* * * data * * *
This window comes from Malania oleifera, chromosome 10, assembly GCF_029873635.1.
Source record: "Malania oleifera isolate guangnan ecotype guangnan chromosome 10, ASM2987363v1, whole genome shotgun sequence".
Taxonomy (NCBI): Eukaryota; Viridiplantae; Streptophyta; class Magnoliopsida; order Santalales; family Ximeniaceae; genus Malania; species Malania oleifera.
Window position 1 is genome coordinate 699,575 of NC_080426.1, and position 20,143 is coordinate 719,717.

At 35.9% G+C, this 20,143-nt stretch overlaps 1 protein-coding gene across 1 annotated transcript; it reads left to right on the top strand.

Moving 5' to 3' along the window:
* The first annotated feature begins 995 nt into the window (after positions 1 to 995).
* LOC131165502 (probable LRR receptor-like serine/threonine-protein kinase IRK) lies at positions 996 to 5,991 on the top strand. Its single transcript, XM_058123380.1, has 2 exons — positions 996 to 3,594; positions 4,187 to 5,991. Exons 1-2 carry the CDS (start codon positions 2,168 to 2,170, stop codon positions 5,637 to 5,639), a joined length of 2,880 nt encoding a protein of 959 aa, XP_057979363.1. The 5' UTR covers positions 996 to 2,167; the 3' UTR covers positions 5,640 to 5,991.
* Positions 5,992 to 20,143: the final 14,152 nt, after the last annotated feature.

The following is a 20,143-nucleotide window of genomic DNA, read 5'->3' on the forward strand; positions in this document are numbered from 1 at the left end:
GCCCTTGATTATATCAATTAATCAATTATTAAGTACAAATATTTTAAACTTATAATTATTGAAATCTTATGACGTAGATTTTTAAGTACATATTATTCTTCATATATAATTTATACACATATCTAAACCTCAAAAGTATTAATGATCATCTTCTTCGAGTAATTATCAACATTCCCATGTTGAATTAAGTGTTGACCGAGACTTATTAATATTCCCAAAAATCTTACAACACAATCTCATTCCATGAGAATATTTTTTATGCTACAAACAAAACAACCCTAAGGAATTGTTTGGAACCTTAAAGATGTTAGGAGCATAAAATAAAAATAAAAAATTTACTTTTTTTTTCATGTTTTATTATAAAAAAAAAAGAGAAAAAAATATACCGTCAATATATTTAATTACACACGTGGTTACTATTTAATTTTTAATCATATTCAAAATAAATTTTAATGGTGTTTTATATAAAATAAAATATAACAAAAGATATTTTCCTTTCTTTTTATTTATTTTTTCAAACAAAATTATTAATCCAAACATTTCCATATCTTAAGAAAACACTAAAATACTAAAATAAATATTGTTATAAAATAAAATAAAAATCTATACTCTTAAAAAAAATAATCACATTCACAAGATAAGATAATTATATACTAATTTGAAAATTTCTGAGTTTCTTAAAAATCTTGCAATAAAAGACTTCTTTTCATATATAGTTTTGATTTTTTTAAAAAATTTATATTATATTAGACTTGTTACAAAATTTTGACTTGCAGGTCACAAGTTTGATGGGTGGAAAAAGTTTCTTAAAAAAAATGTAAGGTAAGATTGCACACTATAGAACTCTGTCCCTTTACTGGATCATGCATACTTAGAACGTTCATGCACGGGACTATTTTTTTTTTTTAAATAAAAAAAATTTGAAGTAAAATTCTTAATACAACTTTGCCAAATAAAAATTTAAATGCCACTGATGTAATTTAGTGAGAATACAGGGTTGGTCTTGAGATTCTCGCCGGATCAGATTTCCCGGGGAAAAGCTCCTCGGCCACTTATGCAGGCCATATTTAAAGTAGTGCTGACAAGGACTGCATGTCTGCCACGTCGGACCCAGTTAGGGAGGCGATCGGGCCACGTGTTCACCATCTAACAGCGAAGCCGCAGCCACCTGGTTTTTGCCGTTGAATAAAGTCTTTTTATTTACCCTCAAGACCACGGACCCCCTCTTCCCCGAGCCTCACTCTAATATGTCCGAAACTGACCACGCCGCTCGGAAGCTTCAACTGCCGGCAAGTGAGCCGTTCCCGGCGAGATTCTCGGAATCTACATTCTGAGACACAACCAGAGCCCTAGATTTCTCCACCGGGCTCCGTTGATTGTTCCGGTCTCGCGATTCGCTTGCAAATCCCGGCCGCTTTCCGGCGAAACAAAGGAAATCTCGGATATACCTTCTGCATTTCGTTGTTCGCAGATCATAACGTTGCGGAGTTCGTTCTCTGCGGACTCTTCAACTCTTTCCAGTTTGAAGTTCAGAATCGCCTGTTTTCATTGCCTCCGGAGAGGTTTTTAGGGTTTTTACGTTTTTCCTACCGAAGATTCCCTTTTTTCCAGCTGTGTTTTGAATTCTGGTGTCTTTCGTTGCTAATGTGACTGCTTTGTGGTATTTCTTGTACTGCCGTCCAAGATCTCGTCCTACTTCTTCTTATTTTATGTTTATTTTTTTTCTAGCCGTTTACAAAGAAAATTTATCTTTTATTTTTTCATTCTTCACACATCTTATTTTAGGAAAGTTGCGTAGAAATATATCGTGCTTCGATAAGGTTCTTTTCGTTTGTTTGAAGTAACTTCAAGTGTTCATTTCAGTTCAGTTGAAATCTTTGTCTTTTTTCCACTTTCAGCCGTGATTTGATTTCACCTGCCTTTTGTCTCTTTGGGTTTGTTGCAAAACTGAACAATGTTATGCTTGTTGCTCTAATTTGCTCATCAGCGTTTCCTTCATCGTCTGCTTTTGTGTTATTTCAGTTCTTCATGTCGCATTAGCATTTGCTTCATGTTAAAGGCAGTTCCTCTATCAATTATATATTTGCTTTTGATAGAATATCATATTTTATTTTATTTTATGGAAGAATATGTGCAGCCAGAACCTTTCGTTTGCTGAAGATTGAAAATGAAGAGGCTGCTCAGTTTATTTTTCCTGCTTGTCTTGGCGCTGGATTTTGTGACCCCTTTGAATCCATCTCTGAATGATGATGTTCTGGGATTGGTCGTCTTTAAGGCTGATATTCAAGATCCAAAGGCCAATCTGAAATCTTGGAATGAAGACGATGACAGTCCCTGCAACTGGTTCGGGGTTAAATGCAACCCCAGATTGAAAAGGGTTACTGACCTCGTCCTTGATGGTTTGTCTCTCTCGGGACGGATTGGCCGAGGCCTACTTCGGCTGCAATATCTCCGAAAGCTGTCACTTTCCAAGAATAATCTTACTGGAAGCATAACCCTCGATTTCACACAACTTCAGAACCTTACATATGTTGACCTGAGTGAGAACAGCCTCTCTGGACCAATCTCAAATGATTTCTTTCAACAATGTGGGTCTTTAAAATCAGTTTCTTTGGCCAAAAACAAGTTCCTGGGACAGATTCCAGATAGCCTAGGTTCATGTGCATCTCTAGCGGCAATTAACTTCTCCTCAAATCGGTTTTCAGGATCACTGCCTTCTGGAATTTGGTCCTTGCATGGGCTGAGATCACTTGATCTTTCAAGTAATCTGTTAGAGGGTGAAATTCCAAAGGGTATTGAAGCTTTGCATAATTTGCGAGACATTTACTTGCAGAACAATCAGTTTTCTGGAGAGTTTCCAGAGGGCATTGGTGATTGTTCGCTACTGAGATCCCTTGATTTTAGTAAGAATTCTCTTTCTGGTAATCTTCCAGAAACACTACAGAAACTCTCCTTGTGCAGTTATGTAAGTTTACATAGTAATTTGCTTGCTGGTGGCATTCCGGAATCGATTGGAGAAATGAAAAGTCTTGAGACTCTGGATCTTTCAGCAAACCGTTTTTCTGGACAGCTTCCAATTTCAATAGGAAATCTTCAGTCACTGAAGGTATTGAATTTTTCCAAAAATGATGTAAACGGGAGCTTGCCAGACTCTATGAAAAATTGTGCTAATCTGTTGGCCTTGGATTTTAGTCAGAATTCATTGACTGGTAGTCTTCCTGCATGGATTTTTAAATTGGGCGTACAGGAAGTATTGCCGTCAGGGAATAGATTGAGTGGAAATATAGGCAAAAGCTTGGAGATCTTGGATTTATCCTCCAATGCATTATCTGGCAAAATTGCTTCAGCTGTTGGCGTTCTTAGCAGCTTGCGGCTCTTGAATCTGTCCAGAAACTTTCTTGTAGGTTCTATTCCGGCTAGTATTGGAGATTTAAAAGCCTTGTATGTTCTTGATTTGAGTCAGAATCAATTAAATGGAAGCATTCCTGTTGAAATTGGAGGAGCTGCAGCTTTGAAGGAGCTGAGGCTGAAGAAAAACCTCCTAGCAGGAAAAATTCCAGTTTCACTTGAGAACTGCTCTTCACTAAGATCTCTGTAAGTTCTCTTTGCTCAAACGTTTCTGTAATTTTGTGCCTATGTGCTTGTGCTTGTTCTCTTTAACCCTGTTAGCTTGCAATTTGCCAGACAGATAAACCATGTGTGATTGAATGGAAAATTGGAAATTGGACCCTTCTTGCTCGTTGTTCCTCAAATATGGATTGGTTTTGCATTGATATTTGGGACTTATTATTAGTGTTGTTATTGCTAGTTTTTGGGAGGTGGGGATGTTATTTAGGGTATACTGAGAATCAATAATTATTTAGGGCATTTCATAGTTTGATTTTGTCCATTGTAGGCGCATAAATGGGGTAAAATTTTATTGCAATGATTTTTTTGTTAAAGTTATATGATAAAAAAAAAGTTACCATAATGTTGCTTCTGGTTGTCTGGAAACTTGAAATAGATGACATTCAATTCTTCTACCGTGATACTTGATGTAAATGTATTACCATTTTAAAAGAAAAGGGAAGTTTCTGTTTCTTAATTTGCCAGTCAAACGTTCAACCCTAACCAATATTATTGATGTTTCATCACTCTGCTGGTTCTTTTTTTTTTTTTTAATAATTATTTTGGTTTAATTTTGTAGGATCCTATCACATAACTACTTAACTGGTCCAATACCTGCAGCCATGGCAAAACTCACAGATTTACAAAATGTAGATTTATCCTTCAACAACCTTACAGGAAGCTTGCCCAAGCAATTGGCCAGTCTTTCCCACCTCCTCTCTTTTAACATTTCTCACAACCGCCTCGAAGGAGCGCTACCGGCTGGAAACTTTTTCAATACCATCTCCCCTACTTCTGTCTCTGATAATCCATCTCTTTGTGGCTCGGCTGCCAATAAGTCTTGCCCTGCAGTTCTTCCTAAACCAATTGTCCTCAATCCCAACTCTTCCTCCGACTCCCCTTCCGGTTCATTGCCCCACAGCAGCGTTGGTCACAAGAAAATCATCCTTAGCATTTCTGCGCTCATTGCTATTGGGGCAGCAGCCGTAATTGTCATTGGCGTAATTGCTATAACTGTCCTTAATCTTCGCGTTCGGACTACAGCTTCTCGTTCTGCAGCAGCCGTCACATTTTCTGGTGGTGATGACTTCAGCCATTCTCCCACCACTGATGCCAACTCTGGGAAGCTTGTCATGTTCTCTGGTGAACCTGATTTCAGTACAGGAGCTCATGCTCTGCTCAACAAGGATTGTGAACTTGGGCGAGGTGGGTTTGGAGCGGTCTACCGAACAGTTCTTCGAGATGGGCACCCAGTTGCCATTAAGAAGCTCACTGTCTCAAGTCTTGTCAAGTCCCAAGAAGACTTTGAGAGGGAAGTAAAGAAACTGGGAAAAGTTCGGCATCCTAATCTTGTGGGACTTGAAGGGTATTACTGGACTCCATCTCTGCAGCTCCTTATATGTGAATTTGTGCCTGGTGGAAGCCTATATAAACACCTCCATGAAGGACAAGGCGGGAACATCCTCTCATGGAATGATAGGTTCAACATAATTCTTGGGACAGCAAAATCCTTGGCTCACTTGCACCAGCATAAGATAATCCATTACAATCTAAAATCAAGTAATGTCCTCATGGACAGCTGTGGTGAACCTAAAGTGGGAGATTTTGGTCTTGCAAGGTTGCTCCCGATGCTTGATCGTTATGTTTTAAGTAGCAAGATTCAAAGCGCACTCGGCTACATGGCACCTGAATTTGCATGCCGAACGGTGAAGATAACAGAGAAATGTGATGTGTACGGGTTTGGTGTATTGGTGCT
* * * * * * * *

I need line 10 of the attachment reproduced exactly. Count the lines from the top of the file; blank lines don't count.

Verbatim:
The following is a 20,143-nucleotide window of genomic DNA, read 5'->3' on the forward strand; positions in this document are numbered from 1 at the left end: